It’s that time of year, readers.
November 1 has come and gone and those students who had early college admission deadlines on their calendars have (hopefully!) met their requirements and clicked “submit” on their applications, officially turning their fates over into the hands of the readers at their dream schools. The mad scramble, the days of test preparation, essay tweaking, and nitpicking over every last detail has come to an end. And while there are still regular decision applications to complete here and there, for the most part, high school seniors have entered a new phase of the admission cycle – the one that everyone hates the most (more so than even writing essays!):
This is the quiet phase.
It’s hard to live in that space – the space where everything goes from full out running to a complete and dead stop – and not feel off balance. I’m right there myself right now – not with work, mind you (that’s an ongoing thing for those of us in the higher education industry, where the end of one phase always brings on the immediate beginning of the next), but instead with my riding. After retiring my FEI gelding to trail horse status after the last competition season and with my three-year-old only very recently under saddle and by no means ready for any sort of strenuous training, I too find myself spinning my wheels a bit as winter approaches.
Usually at this time of year, I’m clipping my gelding in preparation for his annual move to an indoor arena where the training cycle can continue uninterrupted. And yet this year, I’ve instead pulled his shoes and watched him get fuzzier and fuzzier as the days shorten.
It’s the first time in 14 years (!) that I haven’t fired up the clippers and it’s left me feeling a little adrift.
It’s weird to run headlong at goal after goal after goal and then all of a sudden find out that you’ve entered a space with no goal and no real firm direction you need to head in. Sure, there will be goals on the horizon and you can see them coming, but there’s no firm deadline associated right now and you most certainly don’t need to work on them until a deadline appears. And as we currently live in a time when everything (and I mean everything) is geared toward instant gratification, our ability to simply sit and wait for the next thing to come our way is substantially diminished.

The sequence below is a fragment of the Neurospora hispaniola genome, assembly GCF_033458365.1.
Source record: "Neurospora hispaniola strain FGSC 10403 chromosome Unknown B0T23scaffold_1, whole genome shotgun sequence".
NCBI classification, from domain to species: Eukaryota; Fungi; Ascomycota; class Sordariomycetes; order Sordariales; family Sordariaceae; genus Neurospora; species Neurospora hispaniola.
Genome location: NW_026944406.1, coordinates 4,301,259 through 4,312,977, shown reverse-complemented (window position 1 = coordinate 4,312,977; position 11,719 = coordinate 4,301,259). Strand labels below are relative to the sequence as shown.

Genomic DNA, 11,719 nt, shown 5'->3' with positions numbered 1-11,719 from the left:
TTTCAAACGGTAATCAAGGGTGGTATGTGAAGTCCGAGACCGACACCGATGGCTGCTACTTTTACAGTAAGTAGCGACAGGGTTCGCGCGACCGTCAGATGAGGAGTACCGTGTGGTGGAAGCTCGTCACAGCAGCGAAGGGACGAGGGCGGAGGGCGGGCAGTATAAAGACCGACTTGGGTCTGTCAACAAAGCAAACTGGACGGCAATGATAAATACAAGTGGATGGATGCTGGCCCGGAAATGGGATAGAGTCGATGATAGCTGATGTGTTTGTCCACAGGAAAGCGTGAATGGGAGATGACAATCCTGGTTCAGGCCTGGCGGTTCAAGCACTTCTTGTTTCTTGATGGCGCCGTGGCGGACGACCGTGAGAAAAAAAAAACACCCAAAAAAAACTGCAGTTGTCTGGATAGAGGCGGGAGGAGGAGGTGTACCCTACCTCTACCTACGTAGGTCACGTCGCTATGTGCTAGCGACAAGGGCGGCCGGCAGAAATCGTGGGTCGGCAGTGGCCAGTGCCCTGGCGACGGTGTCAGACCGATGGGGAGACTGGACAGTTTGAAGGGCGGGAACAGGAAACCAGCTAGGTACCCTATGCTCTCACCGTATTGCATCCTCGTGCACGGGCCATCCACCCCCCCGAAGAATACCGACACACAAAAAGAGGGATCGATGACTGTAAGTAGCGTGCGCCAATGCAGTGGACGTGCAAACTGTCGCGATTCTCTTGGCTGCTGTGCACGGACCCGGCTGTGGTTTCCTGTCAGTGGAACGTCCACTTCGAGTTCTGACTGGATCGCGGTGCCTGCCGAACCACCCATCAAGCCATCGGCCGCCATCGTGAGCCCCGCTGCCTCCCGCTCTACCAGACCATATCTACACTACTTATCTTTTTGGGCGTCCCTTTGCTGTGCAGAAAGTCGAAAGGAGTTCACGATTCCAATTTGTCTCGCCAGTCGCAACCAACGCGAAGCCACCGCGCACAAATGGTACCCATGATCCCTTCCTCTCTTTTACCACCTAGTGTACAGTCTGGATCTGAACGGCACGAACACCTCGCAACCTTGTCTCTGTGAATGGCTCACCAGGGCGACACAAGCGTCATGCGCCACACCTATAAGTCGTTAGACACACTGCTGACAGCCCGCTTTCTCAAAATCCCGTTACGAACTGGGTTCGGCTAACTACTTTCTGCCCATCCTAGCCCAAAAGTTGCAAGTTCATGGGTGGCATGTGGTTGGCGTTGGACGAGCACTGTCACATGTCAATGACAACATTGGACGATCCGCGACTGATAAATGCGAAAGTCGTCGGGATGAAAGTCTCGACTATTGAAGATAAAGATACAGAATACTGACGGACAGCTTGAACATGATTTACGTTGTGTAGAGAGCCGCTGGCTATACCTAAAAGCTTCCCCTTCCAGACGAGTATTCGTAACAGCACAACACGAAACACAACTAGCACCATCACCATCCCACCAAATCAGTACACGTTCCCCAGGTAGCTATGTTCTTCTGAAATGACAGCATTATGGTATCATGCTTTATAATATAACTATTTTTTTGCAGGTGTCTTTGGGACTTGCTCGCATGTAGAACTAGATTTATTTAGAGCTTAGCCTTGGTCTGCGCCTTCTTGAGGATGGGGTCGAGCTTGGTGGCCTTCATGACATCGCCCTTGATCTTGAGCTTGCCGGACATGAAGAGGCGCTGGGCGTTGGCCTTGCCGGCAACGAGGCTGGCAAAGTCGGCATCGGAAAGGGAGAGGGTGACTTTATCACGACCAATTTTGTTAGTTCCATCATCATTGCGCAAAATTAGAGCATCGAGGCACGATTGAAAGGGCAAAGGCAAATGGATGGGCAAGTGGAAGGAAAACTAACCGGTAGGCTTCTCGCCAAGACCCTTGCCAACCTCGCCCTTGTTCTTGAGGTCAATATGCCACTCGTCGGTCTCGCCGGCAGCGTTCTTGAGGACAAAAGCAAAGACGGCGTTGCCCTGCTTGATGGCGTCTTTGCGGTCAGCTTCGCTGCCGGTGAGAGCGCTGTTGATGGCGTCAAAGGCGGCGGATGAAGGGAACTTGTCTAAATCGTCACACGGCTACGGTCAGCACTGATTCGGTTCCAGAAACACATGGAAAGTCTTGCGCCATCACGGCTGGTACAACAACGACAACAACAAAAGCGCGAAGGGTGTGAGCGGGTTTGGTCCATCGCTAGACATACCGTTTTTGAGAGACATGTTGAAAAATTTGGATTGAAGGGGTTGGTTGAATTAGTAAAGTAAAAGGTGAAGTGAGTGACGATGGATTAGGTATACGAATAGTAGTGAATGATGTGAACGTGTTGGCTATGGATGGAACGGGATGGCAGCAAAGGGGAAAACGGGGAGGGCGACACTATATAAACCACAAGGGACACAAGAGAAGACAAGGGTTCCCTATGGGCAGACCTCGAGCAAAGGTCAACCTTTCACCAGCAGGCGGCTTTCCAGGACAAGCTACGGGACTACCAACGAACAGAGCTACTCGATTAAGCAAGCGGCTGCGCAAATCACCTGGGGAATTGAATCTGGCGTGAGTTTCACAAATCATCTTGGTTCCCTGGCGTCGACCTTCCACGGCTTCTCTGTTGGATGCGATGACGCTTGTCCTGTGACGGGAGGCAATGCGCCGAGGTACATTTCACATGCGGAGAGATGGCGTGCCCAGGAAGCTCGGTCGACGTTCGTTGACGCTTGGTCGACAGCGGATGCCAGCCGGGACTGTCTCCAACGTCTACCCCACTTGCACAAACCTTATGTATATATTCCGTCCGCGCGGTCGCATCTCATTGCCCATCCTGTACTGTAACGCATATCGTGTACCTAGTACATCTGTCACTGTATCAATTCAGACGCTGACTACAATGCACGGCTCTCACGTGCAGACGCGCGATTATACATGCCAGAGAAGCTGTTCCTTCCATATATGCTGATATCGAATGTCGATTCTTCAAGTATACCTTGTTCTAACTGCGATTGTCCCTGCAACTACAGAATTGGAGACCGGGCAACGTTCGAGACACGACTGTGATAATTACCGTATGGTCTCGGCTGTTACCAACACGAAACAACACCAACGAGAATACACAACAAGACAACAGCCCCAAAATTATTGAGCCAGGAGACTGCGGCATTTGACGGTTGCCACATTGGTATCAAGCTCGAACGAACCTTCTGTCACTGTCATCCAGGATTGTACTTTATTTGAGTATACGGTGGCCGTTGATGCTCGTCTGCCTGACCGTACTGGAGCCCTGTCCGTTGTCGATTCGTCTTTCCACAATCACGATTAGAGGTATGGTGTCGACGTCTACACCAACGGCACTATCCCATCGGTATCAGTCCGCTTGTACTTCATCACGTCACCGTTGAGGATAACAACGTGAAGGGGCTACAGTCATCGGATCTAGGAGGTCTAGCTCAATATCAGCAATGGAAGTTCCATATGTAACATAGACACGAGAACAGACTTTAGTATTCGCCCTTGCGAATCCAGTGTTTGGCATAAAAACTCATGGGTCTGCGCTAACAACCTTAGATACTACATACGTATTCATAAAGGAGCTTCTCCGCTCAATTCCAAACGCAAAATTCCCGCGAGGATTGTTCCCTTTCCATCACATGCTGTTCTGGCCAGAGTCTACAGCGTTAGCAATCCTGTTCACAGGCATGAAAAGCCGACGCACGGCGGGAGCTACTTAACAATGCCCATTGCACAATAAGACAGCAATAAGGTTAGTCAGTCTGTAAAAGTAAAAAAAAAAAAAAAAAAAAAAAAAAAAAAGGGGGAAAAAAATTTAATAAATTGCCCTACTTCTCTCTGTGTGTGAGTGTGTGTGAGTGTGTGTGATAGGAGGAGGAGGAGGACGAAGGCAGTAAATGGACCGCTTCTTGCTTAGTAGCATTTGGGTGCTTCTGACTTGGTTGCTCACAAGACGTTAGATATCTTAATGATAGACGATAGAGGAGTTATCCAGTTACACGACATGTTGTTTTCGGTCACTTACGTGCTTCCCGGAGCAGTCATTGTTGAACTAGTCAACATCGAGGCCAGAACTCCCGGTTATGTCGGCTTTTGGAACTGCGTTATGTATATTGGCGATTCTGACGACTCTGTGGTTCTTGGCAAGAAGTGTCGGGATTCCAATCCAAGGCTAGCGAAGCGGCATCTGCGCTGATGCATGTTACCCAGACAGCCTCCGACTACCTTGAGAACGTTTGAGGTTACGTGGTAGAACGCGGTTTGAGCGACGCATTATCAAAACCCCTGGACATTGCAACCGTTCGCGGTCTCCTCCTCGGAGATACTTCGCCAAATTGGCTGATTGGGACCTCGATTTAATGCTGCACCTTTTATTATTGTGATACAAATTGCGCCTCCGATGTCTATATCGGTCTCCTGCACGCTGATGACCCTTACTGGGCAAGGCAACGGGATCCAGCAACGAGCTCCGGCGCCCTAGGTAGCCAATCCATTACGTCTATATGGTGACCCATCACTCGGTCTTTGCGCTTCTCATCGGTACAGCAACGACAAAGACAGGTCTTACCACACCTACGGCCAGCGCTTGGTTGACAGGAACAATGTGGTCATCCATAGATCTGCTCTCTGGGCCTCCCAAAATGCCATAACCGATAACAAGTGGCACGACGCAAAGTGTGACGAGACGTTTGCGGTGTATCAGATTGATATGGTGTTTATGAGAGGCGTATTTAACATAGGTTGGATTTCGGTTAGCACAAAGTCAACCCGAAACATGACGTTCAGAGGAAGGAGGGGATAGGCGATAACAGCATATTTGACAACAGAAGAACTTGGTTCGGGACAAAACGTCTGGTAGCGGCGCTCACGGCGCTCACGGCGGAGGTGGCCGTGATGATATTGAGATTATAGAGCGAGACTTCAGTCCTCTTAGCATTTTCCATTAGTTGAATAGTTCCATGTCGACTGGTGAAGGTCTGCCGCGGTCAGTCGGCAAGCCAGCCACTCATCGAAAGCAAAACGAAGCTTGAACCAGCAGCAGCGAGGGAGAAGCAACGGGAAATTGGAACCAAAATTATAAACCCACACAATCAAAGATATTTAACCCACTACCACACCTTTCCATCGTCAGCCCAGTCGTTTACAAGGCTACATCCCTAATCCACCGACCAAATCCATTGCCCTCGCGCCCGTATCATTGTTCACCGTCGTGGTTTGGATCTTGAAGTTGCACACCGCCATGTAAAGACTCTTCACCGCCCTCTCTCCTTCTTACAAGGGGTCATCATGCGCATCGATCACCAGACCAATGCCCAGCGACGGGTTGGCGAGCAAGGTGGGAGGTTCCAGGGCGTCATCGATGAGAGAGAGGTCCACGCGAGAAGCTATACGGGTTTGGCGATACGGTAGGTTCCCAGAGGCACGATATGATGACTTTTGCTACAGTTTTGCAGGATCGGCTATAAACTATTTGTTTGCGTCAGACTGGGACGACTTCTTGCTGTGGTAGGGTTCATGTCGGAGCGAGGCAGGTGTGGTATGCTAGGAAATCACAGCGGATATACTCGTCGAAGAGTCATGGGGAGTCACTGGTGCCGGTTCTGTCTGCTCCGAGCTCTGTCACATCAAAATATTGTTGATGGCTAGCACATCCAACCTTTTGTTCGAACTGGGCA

But here’s the thing, readers:
The good things really do come to those who wait for them. And the world isn’t necessarily trying to torture you by putting you into a situation where patience is required. It’s just giving you time and space to really appreciate that next thing when it appears.
Would I love for my three-year-old to be Grand Prix ready by spring? Sure! But it won’t help his tendons, ligaments, skeleton, or overall understanding of the sport of dressage if I rush him toward it now. I have to wait and put the building blocks together if I want it all to work – which means that I have to be content with the fact that he learned to tuck his butt and push into the upward transition last weekend. #Victory!
And would high school students love to know instantly (probably before they even apply) if they will be accepted to their dream school? Of course they would! But considering you just spent all of those weeks writing the perfect admission essay, you probably should appreciate the fact that an admission counselor (or more than one admission counselor) will take the time to read it and analyze all of the contents of your application thoroughly before passing judgement. Let them get to know you – that’s something that never really happens overnight in the real world and it isn’t necessarily fair to expect it to happen for your application.
Bottom line: The holidays are coming, the college application rush is over. Take a moment to sit back and enjoy the peace and quiet – which will last for a very short period of time (usually right up until Thanksgiving when all of your relatives will demand to know where you’re going to college next year and why you haven’t applied their beloved alma maters).
The chance to spin your wheels is a gift. Embrace it.